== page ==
Reading Usable Help
@UsableHelp on Twitter
Gordon R. Meyer
A flaw in the DNA of Help
According to the 2002 National Assessment of Adult Literacy, about 50% of the US adults studied demonstrate literacy skills at Type 1 or Type 2 levels. This means that respondents are, at best:
"[A]pt to experience considerable difficulty in performing tasks that required them to integrate or synthesize information from complex or lengthy texts or to perform quantitative tasks that involved two or more sequential operations and in which the individual had to set up the problem."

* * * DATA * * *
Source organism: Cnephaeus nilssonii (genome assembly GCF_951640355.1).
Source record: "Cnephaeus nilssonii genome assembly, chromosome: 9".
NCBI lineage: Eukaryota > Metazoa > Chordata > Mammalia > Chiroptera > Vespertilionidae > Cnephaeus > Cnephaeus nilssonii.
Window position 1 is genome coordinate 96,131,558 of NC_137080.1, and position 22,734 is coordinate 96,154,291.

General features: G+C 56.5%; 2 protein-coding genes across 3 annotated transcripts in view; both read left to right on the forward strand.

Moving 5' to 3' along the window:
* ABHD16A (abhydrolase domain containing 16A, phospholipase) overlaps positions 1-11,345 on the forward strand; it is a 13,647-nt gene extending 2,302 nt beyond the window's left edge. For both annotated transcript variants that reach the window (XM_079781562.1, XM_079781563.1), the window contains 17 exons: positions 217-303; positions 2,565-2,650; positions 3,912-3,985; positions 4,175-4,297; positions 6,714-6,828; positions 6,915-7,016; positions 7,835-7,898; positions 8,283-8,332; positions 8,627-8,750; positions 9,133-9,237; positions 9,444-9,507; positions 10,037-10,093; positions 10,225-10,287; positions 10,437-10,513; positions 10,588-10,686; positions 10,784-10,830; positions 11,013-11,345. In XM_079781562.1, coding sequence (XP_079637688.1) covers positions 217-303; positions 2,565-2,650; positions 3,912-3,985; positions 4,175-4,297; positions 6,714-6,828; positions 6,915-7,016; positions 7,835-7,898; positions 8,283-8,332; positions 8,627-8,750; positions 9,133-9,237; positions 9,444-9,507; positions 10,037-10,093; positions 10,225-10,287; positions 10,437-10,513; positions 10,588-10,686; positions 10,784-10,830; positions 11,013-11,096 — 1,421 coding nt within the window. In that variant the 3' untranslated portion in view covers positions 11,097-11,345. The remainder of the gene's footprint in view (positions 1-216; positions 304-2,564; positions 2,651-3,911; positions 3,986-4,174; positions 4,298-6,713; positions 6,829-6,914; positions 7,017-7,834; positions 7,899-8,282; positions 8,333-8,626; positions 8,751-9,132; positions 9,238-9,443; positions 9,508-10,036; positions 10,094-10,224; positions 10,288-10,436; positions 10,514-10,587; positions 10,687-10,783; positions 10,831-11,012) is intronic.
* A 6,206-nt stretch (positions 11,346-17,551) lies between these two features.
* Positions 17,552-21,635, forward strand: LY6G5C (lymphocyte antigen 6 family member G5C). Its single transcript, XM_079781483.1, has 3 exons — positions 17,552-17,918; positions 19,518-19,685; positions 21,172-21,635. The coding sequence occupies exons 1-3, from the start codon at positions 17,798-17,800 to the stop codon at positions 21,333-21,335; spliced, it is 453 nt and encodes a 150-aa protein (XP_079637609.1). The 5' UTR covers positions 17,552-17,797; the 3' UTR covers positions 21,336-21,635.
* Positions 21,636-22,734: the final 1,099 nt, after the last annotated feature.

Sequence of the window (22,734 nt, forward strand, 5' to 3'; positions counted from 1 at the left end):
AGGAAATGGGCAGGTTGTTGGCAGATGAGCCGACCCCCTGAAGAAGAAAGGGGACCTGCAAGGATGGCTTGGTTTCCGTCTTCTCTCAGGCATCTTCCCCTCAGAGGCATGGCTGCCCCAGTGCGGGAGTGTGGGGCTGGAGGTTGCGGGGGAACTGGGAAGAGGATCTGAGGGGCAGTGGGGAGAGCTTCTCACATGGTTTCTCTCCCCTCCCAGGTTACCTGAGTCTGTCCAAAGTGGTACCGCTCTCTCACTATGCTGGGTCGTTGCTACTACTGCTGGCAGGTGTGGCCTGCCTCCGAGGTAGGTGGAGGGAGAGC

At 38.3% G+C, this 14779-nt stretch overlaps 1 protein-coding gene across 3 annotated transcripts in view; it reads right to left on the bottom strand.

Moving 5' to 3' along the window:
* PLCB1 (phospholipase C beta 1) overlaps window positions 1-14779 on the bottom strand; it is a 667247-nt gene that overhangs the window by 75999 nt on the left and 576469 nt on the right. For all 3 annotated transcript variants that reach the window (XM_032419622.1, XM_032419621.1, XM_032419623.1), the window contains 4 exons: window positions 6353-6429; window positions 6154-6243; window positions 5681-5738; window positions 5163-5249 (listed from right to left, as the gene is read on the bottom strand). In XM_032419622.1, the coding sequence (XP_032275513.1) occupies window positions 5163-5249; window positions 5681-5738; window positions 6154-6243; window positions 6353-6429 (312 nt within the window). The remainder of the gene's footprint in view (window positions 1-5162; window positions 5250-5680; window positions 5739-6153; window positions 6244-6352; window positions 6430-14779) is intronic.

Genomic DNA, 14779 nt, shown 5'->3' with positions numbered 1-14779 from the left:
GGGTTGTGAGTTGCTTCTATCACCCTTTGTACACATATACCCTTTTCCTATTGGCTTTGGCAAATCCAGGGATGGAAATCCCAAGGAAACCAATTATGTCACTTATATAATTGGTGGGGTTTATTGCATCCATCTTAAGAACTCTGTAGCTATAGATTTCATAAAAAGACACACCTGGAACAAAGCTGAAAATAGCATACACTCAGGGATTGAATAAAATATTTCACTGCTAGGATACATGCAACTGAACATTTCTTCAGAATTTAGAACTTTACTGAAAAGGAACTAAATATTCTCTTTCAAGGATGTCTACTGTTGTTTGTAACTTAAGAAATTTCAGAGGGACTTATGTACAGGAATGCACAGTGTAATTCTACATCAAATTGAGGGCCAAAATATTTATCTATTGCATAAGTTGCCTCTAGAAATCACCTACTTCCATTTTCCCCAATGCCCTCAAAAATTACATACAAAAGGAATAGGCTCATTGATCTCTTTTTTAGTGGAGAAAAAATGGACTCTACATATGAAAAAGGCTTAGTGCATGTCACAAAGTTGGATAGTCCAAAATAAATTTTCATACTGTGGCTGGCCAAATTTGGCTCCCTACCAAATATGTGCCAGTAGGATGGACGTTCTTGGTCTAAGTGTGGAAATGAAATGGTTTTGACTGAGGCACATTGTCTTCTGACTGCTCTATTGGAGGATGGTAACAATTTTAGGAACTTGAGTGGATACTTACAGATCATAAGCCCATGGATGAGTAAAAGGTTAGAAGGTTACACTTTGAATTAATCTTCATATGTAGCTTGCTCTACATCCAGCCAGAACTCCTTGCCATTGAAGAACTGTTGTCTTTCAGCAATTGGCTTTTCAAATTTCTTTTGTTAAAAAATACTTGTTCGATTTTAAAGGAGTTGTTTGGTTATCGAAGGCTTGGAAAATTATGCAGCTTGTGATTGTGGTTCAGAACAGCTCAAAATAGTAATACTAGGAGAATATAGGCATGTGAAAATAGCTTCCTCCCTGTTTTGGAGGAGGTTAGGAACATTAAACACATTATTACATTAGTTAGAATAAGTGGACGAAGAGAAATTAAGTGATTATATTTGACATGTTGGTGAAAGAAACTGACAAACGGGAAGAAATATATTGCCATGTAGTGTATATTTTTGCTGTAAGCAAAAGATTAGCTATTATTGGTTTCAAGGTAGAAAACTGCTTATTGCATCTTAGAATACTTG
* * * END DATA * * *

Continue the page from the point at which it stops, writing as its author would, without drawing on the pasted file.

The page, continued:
There's hardly a better description of onscreen Help -- complex and lengthy texts, more than two sequential operations, and requiring the reader to set up the problem. Is any wonder that many adults avoid using it?. Although many authors strive for simplicity in language, the basic DNA of documentation -- reliance on text and ordered steps -- might be inherently difficult for the majority of the population. These readers may, in fact, find using Help to be harder than just suffering through the more guided, and less text-heavy, application interface.